Feb 10, 2018

Tippin’ the Shallows

By: Adam Walton

As a kid, some of my best memories of ice fishing involved someone yelling “Flag” and racing off to a red cloth waving in the sky.  I didn’t know a lot about walleye and pike behavior back then, but I did know this whole ice fishing thing was awesome.  I had the opportunity to learn a lot over the following years from many different people…but none more important than my grandpa.  Although some things have changed since then, two things remain the same.  I still get jacked up every time a flag pops and I never overlook shallow water.  It’s absolutely amazing how many walleye and pike roam these areas throughout the ice season, but it’s even more amazing how eager they are to bite.  In order to have success though, it helps to understand a few things prior to setting up in these areas. 

Let’s first discuss gear.  As stated before, we target game fish, so we’re mainly talking walleye and pike.  Having the correct equipment is crucial when chasing these species of fish.  Just like fishing rods, quality and durability should be a high priority when purchasing items.  There are many tip-up brands on the market, but nothing compares to a good old Beaver Dam.  Beaver Dam tip-ups are made here in Wisconsin by ACME Tackle and their quality components are what set them above the rest.  The “freeze proof” spool and smoothness of its spinning motion are a must when looking to increase hook up percentage.  The less resistance a fish feels, the less likely they are to drop the bait.  Beaver Dam tip-ups have been around for a long time and have a reputation of putting fish on the ice for this very reason. That being said, it’s important to ensure your spools are operating properly and to apply appropriate tip-up grease, if needed.  For newer Beaver Dams, checking the grease is a simple procedure of removing a set screw located on the inside of the spool and slipping it off.  For older Beaver Dams, checking the spool grease can be a little more involved since they are held on by solder, which is located on the bottom.  Heat up the solder enough to remove the spool, lube up, and resolder when finished.  Be careful not to overheat when reapplying solder, as this could make the cold weather grease runny.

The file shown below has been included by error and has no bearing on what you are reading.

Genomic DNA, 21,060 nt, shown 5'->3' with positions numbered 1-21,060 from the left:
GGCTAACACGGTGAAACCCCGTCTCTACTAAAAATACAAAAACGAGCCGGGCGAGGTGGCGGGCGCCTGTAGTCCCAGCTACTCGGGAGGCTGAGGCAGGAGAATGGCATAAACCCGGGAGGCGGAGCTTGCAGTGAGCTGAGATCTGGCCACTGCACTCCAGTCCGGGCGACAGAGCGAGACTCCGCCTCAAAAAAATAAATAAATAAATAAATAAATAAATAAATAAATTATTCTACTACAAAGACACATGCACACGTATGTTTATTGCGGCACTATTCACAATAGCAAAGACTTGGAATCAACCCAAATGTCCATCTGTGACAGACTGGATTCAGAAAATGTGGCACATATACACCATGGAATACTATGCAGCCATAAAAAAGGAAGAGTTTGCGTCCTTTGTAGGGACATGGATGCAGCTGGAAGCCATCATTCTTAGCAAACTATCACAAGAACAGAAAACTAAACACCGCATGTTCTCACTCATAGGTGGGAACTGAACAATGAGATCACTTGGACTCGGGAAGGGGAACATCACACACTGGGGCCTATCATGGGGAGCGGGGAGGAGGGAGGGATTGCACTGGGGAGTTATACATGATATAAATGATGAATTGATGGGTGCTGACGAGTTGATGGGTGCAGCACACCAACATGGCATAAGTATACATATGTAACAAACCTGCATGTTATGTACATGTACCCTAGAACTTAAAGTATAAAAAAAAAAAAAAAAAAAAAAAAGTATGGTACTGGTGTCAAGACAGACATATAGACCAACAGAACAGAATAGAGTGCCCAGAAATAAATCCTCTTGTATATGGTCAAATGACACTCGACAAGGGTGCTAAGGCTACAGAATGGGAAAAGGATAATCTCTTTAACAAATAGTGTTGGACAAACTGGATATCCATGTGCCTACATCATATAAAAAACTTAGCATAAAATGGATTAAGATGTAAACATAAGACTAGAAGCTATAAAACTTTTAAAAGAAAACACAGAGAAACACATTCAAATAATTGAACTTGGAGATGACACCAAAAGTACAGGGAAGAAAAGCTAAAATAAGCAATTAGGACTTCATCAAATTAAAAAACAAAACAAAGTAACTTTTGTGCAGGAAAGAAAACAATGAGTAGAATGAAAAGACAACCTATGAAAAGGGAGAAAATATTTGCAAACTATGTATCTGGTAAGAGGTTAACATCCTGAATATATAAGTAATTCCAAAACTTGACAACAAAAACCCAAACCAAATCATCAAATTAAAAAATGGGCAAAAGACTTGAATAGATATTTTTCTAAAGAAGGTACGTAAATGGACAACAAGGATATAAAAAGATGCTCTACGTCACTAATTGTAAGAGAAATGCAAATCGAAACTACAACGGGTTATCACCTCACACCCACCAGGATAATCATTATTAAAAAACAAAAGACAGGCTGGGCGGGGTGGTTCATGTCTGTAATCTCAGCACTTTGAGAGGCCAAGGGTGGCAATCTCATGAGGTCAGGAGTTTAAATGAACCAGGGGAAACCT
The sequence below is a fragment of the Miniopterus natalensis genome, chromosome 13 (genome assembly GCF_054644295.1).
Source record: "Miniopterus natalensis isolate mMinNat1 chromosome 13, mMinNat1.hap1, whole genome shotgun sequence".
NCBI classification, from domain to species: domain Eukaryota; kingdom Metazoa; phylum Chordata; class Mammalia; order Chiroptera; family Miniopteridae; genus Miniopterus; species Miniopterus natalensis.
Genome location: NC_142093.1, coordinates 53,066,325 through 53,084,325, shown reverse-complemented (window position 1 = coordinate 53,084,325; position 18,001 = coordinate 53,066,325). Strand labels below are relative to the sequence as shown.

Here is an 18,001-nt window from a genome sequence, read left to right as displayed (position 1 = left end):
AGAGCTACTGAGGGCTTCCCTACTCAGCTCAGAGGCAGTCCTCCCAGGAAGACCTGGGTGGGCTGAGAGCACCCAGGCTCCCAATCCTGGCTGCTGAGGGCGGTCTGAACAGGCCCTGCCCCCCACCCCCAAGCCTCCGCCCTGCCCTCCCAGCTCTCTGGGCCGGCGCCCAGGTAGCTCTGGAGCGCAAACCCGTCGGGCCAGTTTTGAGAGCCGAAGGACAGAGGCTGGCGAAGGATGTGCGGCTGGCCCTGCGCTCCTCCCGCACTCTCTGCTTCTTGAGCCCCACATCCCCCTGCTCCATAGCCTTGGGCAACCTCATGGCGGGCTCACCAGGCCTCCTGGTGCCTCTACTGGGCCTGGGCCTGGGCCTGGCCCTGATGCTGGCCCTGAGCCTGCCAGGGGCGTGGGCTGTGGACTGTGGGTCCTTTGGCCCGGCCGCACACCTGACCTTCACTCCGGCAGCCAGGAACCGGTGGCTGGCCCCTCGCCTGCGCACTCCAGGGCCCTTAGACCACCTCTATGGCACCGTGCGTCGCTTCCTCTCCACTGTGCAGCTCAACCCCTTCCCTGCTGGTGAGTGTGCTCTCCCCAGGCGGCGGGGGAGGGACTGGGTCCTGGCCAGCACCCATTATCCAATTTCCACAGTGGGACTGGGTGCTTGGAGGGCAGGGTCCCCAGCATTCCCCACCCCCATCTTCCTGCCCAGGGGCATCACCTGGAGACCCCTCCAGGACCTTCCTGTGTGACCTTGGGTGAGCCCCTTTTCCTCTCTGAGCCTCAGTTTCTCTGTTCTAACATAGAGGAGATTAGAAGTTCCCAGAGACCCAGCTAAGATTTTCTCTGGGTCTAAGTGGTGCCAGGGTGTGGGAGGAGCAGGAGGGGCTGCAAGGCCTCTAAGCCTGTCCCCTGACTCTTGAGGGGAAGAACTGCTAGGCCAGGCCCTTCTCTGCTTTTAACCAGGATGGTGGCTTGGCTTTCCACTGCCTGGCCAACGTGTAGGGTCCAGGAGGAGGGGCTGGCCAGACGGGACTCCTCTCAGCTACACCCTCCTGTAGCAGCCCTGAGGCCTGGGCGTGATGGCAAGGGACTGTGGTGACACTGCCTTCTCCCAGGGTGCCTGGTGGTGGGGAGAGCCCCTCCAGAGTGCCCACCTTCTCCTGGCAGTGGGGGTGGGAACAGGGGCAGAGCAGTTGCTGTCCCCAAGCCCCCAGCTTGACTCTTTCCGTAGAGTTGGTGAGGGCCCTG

When it comes to the main tip-up line, we use Beaver Dam #25 lb. braided super wax ice line.  Of course hand-winding line onto the spool works just fine, but using a cordless drill with the chuck tightened onto the “T” of the tip-up’s main assembly is a more efficient way to line up your spool.   When using a cordless drill, be sure to maintain a slow, but consistent speed and keep the proper amount of tension on the line as it spools.  

For targeting shallow water pike specifically, we use two different styles of leaders.  The first is a 15” Beaver Dam #30 lb. Liquid Steel leader, which comes with a #6 treble hook pre-attached.  Hooking a blacktail chub or large shiner minnow upside down is a simple trick that helps keeps the bait lively.  Minnows do not like being upside down and will struggle in attempts to right themselves.  This motion and the smaller profile leader can be good when pike are finicky.  It’s not uncommon to catch some larger walleye with this setup as well.  The second style of leader we use for pike is Northland Tackle’s “Predator Rig.”  Made to hold large live bait, such as 6”-10” suckers, this steel “Y” type rig has dual leaders and treble hooks with added attractor blades to help lure fish. This is a good choice when pike are acting fairly aggressive. We typically set out a combination of single Liquid Steel rigs and Predator Rigs.  This way the fish can tell us what is preferred and we can adjust accordingly.  Steel leaders obviously have some weight associated with them, so we forego adding any more weights to the line.  The lack of a lead sinker will allow the bait to move more freely in the water and help keep it from tiring while swimming.